March: Book Two

March: Book TwoMarch: Book Two
Written by: John Lewis and Andrew Aydin
Illustrated by: Nate Powell
Publisher: IDW Publishing/Top Shelf Productions
Format: Softcover, 7 x 10, 176 pages, Black and White, $19.95
ISBN: 978-1-60309-400-9

"At first, I didn't believe that man could've really left us there to die.
Were we not human to him?" (John Lewis, page 15)


Some stories simply inspire their readers. This is one of them. With images and with words the second in a trilogy of graphic novels based on those who inspired and enthused the Civil Rights Movement and some of its marches not only for themselves, but also for successive, future generations March: Book Two revisits and rethinks what civil rights really, really means (and meant) for all Americans today and yesterday. March Book Two is actually more of a biography/autobiography for it tells the true story of John Lewis and his journey from a sharecroppers farm to the halls of congress.

As I insinuated in my first review of March Book One hats off to the writers, artists, and publishers who stand strong and brave enough to publish stories that all Americans need to hear. Discuss. And grow and learn from.

Elements of Story

Plot: the Civil Rights movement that took place during the 1960s in America

Characters: John Lewis, Martin Luther King Jr., Nita, Maurice, President Barack Obama, Reverend Will Campbell,

Settings: Nashville, TN (1960), U.S. Capitol (2009)

Themes: Racism and multiculturalism, courage and bravery, past-present-future, change, belief and disbelief

Recommended Common Core Standards for Early Readers

Key Ideas and Details
CCSS.ELA-Literacy.RL.3 Describe how a particular story's or drama's plot unfolds in a series of episodes as well as how the characters respond or change as the plot moves toward a resolution.

Lesson Plan:

The easiest way to teach young adult readers about how events unfold in a story is to offer them a chance to keep a running record of their progressive with March: Book 2. A simple "What? Then What? And now?" graphic novel questionnaires can help readers bottom line and reflect upon all of the key elements of story. For that reason, the elements of story listed above are only foundational, the very skeletal bones of a story.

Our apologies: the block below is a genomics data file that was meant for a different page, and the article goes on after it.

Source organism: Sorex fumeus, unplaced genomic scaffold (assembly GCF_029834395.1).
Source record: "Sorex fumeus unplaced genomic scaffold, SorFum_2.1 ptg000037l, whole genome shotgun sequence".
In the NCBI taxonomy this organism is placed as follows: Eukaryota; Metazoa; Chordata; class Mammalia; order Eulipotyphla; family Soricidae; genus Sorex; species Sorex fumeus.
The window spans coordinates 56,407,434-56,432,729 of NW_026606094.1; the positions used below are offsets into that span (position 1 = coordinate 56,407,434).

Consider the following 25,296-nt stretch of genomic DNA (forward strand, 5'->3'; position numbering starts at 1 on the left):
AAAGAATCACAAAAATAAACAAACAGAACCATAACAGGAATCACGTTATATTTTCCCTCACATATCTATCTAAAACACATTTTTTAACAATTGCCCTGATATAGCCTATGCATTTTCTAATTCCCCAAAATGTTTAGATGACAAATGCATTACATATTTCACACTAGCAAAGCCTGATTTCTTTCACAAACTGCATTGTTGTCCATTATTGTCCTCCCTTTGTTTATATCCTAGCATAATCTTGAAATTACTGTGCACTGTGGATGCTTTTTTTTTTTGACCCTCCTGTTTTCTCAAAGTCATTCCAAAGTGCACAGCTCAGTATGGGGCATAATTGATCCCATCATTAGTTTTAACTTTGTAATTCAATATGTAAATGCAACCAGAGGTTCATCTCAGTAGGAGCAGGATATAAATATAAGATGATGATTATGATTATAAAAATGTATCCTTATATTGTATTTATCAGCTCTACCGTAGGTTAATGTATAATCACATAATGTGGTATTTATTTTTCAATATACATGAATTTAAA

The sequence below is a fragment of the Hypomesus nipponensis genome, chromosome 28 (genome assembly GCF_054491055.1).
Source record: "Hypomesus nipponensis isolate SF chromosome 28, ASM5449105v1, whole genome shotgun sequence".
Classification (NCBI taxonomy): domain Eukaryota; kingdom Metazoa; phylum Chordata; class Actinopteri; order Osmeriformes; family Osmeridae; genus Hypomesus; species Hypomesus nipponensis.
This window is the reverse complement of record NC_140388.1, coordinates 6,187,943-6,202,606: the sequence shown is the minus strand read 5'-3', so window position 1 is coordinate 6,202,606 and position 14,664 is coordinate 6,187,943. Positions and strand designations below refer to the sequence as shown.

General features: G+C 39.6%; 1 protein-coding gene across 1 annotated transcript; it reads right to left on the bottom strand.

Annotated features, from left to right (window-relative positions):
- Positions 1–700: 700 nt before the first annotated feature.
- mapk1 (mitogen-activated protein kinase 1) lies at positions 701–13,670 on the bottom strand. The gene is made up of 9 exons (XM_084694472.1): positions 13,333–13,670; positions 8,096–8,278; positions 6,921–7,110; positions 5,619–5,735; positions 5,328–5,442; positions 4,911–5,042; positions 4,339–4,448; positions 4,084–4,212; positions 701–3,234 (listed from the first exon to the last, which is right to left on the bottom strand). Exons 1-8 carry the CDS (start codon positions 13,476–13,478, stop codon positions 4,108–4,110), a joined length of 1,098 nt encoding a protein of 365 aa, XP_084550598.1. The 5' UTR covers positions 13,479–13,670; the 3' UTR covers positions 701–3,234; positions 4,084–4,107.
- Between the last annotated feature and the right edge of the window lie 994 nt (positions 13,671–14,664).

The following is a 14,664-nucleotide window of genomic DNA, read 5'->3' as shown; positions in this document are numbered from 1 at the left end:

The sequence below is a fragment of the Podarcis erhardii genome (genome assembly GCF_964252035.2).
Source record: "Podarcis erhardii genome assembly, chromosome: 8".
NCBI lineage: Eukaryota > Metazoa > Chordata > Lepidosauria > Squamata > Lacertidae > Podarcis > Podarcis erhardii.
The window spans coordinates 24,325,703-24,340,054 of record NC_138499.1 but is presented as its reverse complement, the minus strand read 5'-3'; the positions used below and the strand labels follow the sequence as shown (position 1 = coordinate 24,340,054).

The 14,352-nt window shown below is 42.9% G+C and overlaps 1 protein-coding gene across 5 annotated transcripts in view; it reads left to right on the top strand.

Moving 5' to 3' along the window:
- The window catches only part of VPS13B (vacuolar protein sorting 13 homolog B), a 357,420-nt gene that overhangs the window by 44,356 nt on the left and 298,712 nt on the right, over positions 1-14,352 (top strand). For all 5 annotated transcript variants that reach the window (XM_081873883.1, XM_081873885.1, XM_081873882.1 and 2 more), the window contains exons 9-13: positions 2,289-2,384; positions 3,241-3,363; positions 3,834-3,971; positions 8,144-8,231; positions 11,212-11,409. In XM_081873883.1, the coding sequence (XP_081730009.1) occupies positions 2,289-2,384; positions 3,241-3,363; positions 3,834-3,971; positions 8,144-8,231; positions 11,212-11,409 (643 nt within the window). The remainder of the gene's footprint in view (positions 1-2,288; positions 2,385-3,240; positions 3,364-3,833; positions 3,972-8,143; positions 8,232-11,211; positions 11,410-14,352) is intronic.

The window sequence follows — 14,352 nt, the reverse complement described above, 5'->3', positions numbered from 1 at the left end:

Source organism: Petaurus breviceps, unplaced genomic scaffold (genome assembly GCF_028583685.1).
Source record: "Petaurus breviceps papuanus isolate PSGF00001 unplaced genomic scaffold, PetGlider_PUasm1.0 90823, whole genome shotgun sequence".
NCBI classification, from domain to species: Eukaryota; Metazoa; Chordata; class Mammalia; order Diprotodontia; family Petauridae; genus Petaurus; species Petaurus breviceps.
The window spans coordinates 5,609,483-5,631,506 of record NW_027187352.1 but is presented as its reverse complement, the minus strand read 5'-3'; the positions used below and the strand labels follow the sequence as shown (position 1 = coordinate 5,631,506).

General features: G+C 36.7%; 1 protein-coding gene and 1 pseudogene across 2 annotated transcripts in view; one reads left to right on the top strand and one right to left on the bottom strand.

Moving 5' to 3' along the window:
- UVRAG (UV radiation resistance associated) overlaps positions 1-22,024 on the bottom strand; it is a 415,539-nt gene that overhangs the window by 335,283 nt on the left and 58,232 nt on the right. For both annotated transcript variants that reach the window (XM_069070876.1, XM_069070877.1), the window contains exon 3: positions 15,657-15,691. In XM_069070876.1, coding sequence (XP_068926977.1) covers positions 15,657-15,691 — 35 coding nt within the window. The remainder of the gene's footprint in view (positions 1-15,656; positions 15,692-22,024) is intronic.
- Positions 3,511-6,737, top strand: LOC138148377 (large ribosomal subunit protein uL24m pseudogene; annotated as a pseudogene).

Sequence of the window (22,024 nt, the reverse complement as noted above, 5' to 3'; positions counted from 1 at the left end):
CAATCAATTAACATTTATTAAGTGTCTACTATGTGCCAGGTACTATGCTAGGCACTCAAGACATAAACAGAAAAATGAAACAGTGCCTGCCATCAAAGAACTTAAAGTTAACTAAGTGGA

In the graphic organizer below ask students to find and explain the 5 Ws of who, what, why, where, and when directly focusing your teaching and their learning on the movement of plot critical to the third Common Core standard for teaching reading to young adults.






















































































When students finish reading the entire class can engage in a very detailed and fruitful discussion about the 10 key ideas and details they each chose.


Dr. Katie Monnin is an Associate Professor of Literacy at the University of North Florida. Besides the joy that comes with reading comic books and graphic novels, Dr. Monnin enjoys a Peter Pan-ish life of researching and writing her own books about teaching comics, graphic novels, and cartoons: Teaching Graphic Novels (2010), Teaching Early Reader Comics and Graphic Novels (2011), Using Content-Area Graphic Texts for Learning (2012), Teaching Reading Comprehension with Graphic Texts (2013), and Get Animated! Teaching 21st Century Early Reader and Young Adult Cartoons in Language Arts (2013); Teaching New Literacies in Elementary Language Arts (in press, 2014). When she is not writing (or sitting around wondering how she ended up making an awesome career out of studying comics and graphic novels), Dr. Monnin spends her time with her two wiener dogs, Sam and Max.